Living in SEQ means you’ve likely heard quite a bit about termites. But do you know what a termite looks like? Would you recognise one if you saw it? And would you recognise the signs that your home was being attacked by these masters of infiltration and destruction?
If you’re unsure about the answer to the above questions, let’s see if we can give you a basic foundation of knowledge.
What does a termite look like?
Termites are often referred to as white ants, due to their white colour. However, not all ants that are white in colour are termites.
Although termites look similar to ants, there are some distinct difference, other than colour, that can help you to recognise these secretive creatures.
The quickest way to differentiate between termites and ants is through the structure of their body.
Ants have 3 defined sections to their body; the head, the thorax and the abdomen. The thorax and abdomen are separated by a very narrowed waist. A termite, on the other hand, lacks the pinched waist between the thorax and the abdomen. This gives the termite the appearance of having 2 main sections to their body.
Next time you see an ant, white in colour, and you find yourself thinking – “are you here to ruin my house..?” take a close look at the shape of the body. If you see the 3 defined sections of the body you can breath a sign of relief.
If you see only 2 sections of the body reach for your phone and use it to squash that destructive little beast, and then call us because you need a licensed pest inspector to investigate the situation for you.
Signs of termite activity
Due to the secretive and silent nature of termites, you are more likely to see signs of termite activity then you are to see the termites themselves. Therefore, accurately recognising the evidence of termites is, arguably, of higher importance than recognising the termites themselves.
The success of a termite colony is determined by their ability to stay discreet and protected. For that reason, it can be hard to detect termites until they have started to cause damage.
Termites are subterranean, meaning they live and move in concealed ways, often underground and attack timbers at the point the timber makes contact with the ground. This is why tree stumps and garden timbers are often the first area of attack for termites. It provides them easy access with a low chance of discovery.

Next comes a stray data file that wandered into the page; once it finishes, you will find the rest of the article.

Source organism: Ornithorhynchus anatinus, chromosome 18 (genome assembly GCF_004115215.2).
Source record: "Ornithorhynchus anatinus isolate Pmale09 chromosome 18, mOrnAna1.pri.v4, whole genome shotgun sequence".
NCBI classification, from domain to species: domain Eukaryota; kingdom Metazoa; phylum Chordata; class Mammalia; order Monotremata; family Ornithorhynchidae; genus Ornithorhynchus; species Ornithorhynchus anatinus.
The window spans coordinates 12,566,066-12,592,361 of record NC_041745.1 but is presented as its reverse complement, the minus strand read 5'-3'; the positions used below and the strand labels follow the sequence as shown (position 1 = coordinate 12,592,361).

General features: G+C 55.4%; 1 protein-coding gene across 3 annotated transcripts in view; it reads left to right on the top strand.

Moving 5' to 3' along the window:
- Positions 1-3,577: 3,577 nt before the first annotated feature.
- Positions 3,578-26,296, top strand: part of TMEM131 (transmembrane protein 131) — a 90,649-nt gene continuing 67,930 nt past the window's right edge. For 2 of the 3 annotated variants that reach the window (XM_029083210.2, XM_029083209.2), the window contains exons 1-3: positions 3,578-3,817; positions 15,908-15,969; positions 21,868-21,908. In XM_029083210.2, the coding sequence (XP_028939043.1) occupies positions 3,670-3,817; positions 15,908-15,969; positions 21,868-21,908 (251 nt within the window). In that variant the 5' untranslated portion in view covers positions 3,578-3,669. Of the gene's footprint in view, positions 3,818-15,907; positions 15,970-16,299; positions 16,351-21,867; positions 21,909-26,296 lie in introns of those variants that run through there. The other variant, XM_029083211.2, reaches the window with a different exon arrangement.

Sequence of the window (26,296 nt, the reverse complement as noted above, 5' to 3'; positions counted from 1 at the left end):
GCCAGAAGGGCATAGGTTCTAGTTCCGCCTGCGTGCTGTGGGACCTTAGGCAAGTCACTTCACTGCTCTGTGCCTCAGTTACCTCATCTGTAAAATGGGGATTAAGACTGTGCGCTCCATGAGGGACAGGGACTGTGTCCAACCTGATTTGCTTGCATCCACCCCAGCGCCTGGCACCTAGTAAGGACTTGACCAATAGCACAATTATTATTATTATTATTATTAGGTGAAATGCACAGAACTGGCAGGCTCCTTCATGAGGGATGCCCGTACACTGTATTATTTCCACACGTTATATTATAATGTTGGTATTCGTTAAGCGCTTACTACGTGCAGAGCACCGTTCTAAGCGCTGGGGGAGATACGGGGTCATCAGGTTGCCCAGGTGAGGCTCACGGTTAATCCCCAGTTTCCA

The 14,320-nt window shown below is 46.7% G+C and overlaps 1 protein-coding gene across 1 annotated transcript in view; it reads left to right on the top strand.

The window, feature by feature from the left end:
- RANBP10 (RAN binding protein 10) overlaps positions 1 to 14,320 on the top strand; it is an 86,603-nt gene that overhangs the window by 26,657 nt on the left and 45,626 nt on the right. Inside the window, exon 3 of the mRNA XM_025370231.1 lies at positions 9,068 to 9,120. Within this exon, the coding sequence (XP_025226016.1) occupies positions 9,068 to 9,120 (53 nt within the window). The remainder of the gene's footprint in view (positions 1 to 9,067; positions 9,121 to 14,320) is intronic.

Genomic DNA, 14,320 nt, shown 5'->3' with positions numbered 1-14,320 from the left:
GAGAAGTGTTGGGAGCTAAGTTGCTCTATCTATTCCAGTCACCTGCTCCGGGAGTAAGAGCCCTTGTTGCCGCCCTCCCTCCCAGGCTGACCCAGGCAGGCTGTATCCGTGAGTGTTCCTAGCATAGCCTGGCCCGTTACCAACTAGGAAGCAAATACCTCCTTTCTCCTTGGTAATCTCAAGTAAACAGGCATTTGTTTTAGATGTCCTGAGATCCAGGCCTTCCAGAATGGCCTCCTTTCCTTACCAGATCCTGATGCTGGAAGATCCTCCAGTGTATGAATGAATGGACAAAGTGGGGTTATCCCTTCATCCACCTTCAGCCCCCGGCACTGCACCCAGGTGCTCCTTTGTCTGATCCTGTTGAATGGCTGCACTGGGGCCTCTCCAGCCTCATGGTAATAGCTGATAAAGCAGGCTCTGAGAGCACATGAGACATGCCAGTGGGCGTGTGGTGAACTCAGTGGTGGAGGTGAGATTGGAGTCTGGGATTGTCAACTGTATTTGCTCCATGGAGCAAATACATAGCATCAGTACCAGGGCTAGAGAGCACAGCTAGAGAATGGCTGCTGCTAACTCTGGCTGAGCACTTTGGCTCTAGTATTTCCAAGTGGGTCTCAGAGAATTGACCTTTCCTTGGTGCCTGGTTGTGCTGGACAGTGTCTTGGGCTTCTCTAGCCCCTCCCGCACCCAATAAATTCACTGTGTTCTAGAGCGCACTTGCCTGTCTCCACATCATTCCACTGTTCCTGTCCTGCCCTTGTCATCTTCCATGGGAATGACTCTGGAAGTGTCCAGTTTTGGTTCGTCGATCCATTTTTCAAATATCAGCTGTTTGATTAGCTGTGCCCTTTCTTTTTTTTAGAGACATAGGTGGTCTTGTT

If you have tree stumps or garden timbers in your yard they need to be monitored closely for termite activity. Yes, I mean now… go have a look.
Termite activity in your yard needs to be addressed as a matter of urgency. Do not disturb the area by pulling the timber apart, or trying to spray it with the bug spray you keep under the sink, that won’t work. In fact, it will make them move elsewhere, which can make them harder to find. Just leave them alone, back away slowly and reach for your most powerful weapon, your phone. But don’t call your mum, call us.
Most houses in SEQ, unless very old, have some form of physical termite barrier installed during the construction process. In older houses this takes the form of ant caps, in newer houses it is a layer of special material that is installed around the slab and around slab penetrations. You’ve have likely heard of terms such as termimesh or cordon.
The role of the physical termite barrier is often misunderstood by home owners. This is important – physical termite barriers do NOT prevent termites from getting into your house. I know, shocking right..?!
The role of the physical termite barrier is to force the termites to show themselves while they enter your house. This is why regular termite inspections are so important. The termite barriers are constructed in such a way that termites are unable to chew their way through the material. This forces them to go around the barrier, which is when they become discoverable.
Owing to their secretive nature, termites will attempt to hide themselves as they go around the termite barrier by building mud tubes.
So, if you’re a home owner in SEQ you should know how to recognise a termite mud tube. Let’s take a look…
The above is a very clear and large example of a termite mud tube. As you can see, the termites have begun travelled underground and build this mud tube to conceal their entry into the building.
Above is a more dramatic example of the mud tubes leading to a nest and extending further up the wall.
These are active termite infestations as shown below.
You can see the live termites inside these mud tubes as the mud is chipped away.
A termite mud tube is not always as large and obvious as the above examples. Depending on the amount of room between soil or garden mulch and the physical termite barrier around your home, the mud tubes can be quite short and in worse case scenarios, gardens and/or soils can be covering the physical termite barrier, leaving it ineffectual.
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